Ask any NBA fan and they?ll tell you. They?ll remember the precise moment when they heard the tragic news. When the story broke on a hazy June 7 summer day in 1993 that Drazen Petrovic had died at the age of 28 in an automobile accident on the Autobahn in Germany, it was a moment that left you sad, speechless, and asking countless whys.

The legacy Petrovic left behind was immense. Not only was he was one of the game?s greatest and most accomplished players but he was also one of the NBA?s premier shooters, even in just four seasons and 290 NBA games. Yet his mark in the NBA was also that of a pioneer. While other international players during the mid-?80s and ?90s such as Hakeem Olajuwon, Detlef Schrempf and Rik Smits all enjoyed varying degrees of success in the NBA, their respective games were all honed at U.S. colleges. Petrovic was the first international player to arrive directly from overseas to make a significant impact in the NBA, serving as inspiration for other players all over the world to follow.

Such greatness was not surprising to those who saw Petrovic play in his native country of Croatia where he once scored 114 points in a game on 40 of 60 shooting or starred in leading the Yugoslavian Olympic team to a silver medal in the 1988 Olympics.

\”Drazen was one of the greatest players ever,\” said Rasho Nesterovic, a native of Slovenia and a member of the San Antonio Spurs. \”Back home, 90 percent of kids tried to be like him. His hard work inspired a lot of kids.\”

Petrovic averaged 37.7 points in four seasons with Cibona Zagreb and was recognized as the Croatian Player of the Year four times, while also earning MVP honors in the 1989 European championships. He was selected by the Portland Trail Blazers in the third round of the 1986 NBA Draft (60th overall selection) and entered the NBA for the 1989-1990 season.

Joining the 1989 Western Conference champion Trail Blazers team that featured perennial All-Star guard Clyde Drexler, Petrovic had to adjust to a new role as he found himself averaging just 12.5 minutes and 7.6 points per game.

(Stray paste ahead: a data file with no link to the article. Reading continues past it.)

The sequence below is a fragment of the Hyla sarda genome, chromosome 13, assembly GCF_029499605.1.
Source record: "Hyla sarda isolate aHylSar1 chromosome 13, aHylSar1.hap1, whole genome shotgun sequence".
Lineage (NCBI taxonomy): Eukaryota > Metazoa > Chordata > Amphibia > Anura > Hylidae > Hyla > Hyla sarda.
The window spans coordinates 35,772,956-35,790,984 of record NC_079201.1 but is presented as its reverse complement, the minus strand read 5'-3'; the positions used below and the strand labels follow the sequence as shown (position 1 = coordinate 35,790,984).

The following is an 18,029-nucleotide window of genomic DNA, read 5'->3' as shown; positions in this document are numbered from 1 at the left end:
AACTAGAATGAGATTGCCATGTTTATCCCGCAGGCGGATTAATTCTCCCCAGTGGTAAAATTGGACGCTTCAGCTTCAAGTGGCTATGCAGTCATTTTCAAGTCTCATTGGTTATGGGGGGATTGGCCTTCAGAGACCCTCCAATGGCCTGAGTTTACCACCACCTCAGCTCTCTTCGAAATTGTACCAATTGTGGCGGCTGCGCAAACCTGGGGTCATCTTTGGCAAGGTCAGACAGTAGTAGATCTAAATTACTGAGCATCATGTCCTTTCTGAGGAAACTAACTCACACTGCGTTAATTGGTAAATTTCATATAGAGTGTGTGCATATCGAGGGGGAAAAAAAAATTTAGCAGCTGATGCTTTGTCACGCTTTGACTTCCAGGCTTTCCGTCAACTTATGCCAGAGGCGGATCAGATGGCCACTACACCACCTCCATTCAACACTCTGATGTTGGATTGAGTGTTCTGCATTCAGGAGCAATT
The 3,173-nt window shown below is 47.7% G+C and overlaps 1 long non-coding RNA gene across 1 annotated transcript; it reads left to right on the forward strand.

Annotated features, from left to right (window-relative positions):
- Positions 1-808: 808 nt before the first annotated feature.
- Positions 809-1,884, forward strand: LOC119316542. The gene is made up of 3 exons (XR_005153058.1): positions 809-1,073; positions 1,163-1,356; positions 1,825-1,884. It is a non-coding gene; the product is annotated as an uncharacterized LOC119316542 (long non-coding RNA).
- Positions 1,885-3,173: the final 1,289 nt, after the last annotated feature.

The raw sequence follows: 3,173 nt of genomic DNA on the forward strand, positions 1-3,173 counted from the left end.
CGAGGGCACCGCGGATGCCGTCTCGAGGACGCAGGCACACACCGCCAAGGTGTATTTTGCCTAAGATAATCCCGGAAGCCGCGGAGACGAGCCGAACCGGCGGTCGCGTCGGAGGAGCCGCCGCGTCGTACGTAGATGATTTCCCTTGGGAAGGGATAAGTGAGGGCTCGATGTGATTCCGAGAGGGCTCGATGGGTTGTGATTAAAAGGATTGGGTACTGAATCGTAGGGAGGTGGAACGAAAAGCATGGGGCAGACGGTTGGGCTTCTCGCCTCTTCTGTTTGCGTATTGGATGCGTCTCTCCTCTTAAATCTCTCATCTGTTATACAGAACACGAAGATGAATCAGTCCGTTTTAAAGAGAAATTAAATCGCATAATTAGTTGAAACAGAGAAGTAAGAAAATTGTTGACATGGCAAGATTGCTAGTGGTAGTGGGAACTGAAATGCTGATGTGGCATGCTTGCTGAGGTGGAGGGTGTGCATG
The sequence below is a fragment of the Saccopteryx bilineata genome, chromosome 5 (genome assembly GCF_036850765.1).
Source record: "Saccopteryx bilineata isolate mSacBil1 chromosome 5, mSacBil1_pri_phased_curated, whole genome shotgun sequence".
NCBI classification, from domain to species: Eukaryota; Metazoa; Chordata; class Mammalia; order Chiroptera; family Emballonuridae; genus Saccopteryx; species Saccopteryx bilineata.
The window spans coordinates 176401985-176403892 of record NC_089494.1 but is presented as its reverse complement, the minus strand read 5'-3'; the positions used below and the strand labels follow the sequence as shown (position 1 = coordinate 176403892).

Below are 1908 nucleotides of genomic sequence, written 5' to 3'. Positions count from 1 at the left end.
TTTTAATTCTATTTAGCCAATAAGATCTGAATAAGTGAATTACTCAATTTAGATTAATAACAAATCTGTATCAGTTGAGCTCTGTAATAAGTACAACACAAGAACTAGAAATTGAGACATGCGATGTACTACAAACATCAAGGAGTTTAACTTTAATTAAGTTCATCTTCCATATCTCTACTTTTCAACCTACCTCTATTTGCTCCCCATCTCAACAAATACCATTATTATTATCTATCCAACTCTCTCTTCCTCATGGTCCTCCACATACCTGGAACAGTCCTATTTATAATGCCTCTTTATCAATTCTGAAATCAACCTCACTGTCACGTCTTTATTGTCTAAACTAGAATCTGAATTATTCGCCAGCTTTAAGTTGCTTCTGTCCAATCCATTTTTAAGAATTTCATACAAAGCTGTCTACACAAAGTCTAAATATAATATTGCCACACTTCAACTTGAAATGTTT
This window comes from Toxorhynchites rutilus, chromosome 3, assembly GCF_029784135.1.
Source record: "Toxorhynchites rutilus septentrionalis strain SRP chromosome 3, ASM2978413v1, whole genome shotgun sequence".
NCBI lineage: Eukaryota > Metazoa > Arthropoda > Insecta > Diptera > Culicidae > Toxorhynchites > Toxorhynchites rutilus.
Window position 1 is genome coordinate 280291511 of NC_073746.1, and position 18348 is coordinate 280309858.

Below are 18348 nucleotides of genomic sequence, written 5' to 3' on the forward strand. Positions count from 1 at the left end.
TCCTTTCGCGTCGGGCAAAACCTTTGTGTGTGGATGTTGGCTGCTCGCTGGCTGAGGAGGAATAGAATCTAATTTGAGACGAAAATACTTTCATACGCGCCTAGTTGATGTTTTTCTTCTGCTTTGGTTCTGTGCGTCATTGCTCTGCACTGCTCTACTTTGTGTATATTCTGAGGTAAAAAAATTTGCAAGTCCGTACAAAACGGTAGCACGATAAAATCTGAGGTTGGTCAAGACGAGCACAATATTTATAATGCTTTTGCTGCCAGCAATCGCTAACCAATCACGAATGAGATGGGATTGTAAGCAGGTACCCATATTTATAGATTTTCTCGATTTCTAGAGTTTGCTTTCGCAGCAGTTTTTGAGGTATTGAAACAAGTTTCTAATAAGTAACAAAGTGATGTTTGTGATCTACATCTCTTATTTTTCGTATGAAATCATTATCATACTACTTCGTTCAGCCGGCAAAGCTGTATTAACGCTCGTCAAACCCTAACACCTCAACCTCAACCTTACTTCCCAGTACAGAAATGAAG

The growing pains and adjustments on and off the court in trying to succeed in a new country were shared by another high profile international player who was selected by the Los Angles Lakers with the 26th overall pick in the 1989 Draft.

\”We came to the NBA the same year and we talked on the phone almost every day, trying to encourage each other and trying to survive,\” said Vlade Divac. \”It was tough for him. He knew that he could play, but he didn?t have the chance to show what he could do.\”

Statistics aside, Petrovic?s dedication in practice earned the respect of his coaches and teammates. When the Blazers traded the 6-5 guard to the New Jersey Nets in January 1991, Drexler predicted big things for the Croatian native.

\”I?m telling you, this guy will make the East?s All-Star team within two years,\” said Drexler. \”I guarantee it. You?ve never seen a guy shoot like he can, or work as hard.\”

Drexler was right. Although Petrovic ultimately was overlooked for such honors, he embraced his fresh start with the Nets and was determined to show the fans in the United States what the supporters back home were missing. The manic approach to practice was turned up yet another notch and his goal of getting stronger resulted in 20 pounds of added muscle.

The hard work paid off. In Petrovic?s first full season with the Nets, he saw his scoring average jump to 20.6 points per game on .508 percent shooting while logging nearly 37 minutes per game. No longer would he have to take a backseat. Petrovic was fearless on the court, taking on all comers regardless if their last names were Jordan or Miller. Whether it was Croatian or English, intimidation was not in Petrovic?s vocabulary.

\”Drazen had to wait to be successful, but he made it,\” said Croatian native Dino Radja who played four seasons with the Boston Celtics in the mid-\’90s. \”He sat two years on the Portland bench, but then he came to New Jersey and he became a star.\”

The success only made Petrovic hungrier, laying the groundwork for his greatest NBA season ever when he averaged 22.3 points on .518 percent shooting, including .449 from the three-point line where he would routinely launch rainbow jumpers several feet beyond the 23-foot, 9-inch mark.

Petrovic had broken through. Although he should have made the All-Star team that season, the media didn?t overlook his accomplishments, voting him to the All-NBA Third Team. Just as his NBA career was taking off, tragedy struck. Less than two weeks after being recognized as one of the top 15 players in the NBA, Petrovic died.

\”We, all of us, were very, very sad at that time because we, the guys from the [Croatian] National Team, feel like family,\” said NBA veteran Toni Kukoc who was born in Split, Croatia and played alongside Petrovic in the ?88 and 1992 Olympics where they led Yugoslavia to a silver medal. \”We spend a lot of time during the summer, we always have our European Championship or Word Championship or Olympic Games. So we spend about three or four months, together every day. We feel like a family. So when you lose someone like Drazen, it was a very hard time.\”

Although his life and career ended prematurely, his impact and place in basketball history will continue to live on for generations to come. Not only officially in the Naismith Memorial Basketball Hall of Fame where he was enshrined in 2002 but in the hearts and minds of those fortunate enough to see him play.